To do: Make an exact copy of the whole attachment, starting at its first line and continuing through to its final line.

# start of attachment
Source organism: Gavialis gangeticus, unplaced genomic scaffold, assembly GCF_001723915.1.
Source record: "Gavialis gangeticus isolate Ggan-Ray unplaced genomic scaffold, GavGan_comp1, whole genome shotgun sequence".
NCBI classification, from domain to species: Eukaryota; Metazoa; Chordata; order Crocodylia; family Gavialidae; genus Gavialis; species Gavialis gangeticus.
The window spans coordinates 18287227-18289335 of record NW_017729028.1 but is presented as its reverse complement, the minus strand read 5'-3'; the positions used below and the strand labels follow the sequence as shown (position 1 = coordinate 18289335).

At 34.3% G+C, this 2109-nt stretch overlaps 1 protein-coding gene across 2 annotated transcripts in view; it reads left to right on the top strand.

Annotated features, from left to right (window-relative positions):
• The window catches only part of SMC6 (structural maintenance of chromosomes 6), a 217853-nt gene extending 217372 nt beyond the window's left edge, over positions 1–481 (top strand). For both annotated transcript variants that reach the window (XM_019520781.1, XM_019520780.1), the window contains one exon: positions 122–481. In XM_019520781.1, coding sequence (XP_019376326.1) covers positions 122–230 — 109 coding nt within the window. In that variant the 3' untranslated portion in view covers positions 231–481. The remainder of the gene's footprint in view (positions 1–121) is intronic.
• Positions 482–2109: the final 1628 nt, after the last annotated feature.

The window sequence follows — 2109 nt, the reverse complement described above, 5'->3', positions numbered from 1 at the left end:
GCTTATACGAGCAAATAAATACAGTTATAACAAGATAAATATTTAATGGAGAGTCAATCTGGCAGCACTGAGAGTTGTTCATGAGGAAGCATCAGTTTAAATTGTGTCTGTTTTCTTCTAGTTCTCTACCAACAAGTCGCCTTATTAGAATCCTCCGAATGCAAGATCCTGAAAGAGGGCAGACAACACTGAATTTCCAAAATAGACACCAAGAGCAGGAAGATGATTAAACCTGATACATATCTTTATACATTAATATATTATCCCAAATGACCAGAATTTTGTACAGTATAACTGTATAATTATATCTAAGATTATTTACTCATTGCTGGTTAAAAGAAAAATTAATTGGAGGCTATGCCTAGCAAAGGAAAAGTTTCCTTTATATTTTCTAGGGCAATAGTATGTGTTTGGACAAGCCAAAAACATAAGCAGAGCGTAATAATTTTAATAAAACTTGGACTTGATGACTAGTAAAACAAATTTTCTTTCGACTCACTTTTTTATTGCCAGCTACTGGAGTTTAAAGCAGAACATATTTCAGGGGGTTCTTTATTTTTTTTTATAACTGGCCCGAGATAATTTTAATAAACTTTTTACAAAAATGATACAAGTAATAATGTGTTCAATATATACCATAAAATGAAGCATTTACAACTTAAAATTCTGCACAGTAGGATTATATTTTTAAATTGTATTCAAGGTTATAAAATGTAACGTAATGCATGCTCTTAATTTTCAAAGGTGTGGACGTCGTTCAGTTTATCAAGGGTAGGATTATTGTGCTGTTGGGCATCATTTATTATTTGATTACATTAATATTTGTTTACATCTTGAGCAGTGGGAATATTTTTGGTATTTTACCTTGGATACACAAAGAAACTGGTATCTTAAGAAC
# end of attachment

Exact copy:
Source organism: Gavialis gangeticus, unplaced genomic scaffold, assembly GCF_001723915.1.
Source record: "Gavialis gangeticus isolate Ggan-Ray unplaced genomic scaffold, GavGan_comp1, whole genome shotgun sequence".
NCBI classification, from domain to species: Eukaryota; Metazoa; Chordata; order Crocodylia; family Gavialidae; genus Gavialis; species Gavialis gangeticus.
The window spans coordinates 18287227-18289335 of record NW_017729028.1 but is presented as its reverse complement, the minus strand read 5'-3'; the positions used below and the strand labels follow the sequence as shown (position 1 = coordinate 18289335).

At 34.3% G+C, this 2109-nt stretch overlaps 1 protein-coding gene across 2 annotated transcripts in view; it reads left to right on the top strand.

Annotated features, from left to right (window-relative positions):
• The window catches only part of SMC6 (structural maintenance of chromosomes 6), a 217853-nt gene extending 217372 nt beyond the window's left edge, over positions 1–481 (top strand). For both annotated transcript variants that reach the window (XM_019520781.1, XM_019520780.1), the window contains one exon: positions 122–481. In XM_019520781.1, coding sequence (XP_019376326.1) covers positions 122–230 — 109 coding nt within the window. In that variant the 3' untranslated portion in view covers positions 231–481. The remainder of the gene's footprint in view (positions 1–121) is intronic.
• Positions 482–2109: the final 1628 nt, after the last annotated feature.

The window sequence follows — 2109 nt, the reverse complement described above, 5'->3', positions numbered from 1 at the left end:
GCTTATACGAGCAAATAAATACAGTTATAACAAGATAAATATTTAATGGAGAGTCAATCTGGCAGCACTGAGAGTTGTTCATGAGGAAGCATCAGTTTAAATTGTGTCTGTTTTCTTCTAGTTCTCTACCAACAAGTCGCCTTATTAGAATCCTCCGAATGCAAGATCCTGAAAGAGGGCAGACAACACTGAATTTCCAAAATAGACACCAAGAGCAGGAAGATGATTAAACCTGATACATATCTTTATACATTAATATATTATCCCAAATGACCAGAATTTTGTACAGTATAACTGTATAATTATATCTAAGATTATTTACTCATTGCTGGTTAAAAGAAAAATTAATTGGAGGCTATGCCTAGCAAAGGAAAAGTTTCCTTTATATTTTCTAGGGCAATAGTATGTGTTTGGACAAGCCAAAAACATAAGCAGAGCGTAATAATTTTAATAAAACTTGGACTTGATGACTAGTAAAACAAATTTTCTTTCGACTCACTTTTTTATTGCCAGCTACTGGAGTTTAAAGCAGAACATATTTCAGGGGGTTCTTTATTTTTTTTTATAACTGGCCCGAGATAATTTTAATAAACTTTTTACAAAAATGATACAAGTAATAATGTGTTCAATATATACCATAAAATGAAGCATTTACAACTTAAAATTCTGCACAGTAGGATTATATTTTTAAATTGTATTCAAGGTTATAAAATGTAACGTAATGCATGCTCTTAATTTTCAAAGGTGTGGACGTCGTTCAGTTTATCAAGGGTAGGATTATTGTGCTGTTGGGCATCATTTATTATTTGATTACATTAATATTTGTTTACATCTTGAGCAGTGGGAATATTTTTGGTATTTTACCTTGGATACACAAAGAAACTGGTATCTTAAGAAC